New Indiana law requires minors to wear helmets while on ATVs

New Indiana law requires minors to wear helmets while on ATVs

CORYDON, IN (WAVE) - For many kids, summers are spent on ATVs. It's no secret the sport can be dangerous, and at times, deadly.

That's why on July 1, a new Indiana law will kick in, requiring all minors to wear a helmet when riding.

The law applies to children riding all vehicles designed for off-road travel including ATVs, side-by-sides, dirt bikes and go-carts.

At Cave Country Powersports in Corydon, Manager Bryan Thomas said off-road riding is something you grow up doing if you are from Harrison County.

"Everybody rides," Thomas said. "People from 3 to 80."

No matter your level of experience, at times ATVs can be dangerous.

"The smallest one we sell is still around 20 mph," Thomas said. "Your larger ATVs -- upwards of 60, 70, 80 mph on some of your sport ones."

That's why he supports a new Hoosier law which requires all children under the age of 18 to wear a helmet.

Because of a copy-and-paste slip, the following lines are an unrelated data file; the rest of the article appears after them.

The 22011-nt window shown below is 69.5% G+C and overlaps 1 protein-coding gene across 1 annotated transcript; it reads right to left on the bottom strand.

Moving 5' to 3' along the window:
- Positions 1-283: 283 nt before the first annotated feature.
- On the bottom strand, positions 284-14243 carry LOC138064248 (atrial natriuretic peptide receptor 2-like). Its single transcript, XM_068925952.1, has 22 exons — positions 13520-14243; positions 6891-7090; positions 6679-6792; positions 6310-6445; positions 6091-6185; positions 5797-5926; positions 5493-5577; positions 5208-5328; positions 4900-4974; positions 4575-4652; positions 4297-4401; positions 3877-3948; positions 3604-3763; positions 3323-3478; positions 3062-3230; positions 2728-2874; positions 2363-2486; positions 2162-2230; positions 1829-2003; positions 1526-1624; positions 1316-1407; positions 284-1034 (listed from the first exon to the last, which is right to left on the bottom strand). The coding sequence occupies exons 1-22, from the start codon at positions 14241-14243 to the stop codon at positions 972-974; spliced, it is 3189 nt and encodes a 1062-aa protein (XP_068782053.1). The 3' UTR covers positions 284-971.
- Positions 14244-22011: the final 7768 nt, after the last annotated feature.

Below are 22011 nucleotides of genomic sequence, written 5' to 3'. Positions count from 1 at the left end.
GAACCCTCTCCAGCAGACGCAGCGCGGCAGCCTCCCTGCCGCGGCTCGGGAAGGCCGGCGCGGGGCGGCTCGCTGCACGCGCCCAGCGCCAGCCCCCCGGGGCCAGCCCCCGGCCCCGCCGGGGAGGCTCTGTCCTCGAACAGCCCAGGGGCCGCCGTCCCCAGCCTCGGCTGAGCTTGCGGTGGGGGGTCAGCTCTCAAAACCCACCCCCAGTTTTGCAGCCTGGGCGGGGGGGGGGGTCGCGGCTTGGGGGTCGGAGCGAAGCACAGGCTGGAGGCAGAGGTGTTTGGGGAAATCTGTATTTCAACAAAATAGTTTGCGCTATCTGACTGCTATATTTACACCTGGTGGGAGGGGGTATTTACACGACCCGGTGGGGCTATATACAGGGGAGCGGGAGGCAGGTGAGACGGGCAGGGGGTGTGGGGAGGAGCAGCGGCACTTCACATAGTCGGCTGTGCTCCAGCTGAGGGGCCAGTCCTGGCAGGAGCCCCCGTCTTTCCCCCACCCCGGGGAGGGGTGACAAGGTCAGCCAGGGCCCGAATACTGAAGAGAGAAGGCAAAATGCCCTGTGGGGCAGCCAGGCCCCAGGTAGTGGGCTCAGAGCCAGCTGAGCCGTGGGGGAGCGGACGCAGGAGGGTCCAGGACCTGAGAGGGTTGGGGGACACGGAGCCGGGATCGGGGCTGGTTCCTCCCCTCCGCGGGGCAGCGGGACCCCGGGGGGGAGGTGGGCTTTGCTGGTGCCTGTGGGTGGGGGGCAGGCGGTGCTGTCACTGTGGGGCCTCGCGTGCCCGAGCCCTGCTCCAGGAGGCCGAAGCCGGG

"I would think that most people would get behind the law," Thomas said. "They are trying to protect the kids. Anybody that is against the law, how can you be against that?"

In the past five years in Indiana, 29 children have died during an off-road accident. State conservation officers have responded to more than 400 injury crashes involving minors during that same time. It's those numbers that led to legislative action.

"Because every time a statistic goes up one more number, that's not a number, that's someone," Indiana DNR Captain William Browne said. "That is a human life that we are dealing with."

Under the new law, the owner of the ATV can be held responsible, if consent is given to a child to ride. Indiana DNR will be the enforcers, but Browne said its main goal is to teach.

"Even in the stop, we are going to use that as an opportunity to educate whether that be through written warning, verbal warning or citation," Browne said.

Thomas said he hopes all his customers, of all ages, grab helmets before they go.

"It's really important no matter what," Thomas said. "It doesn't take much of an impact to your head to cause serious damage."

Indiana conservation officers will start enforcement July 1. Right now there is not a similar helmet law in Kentucky.

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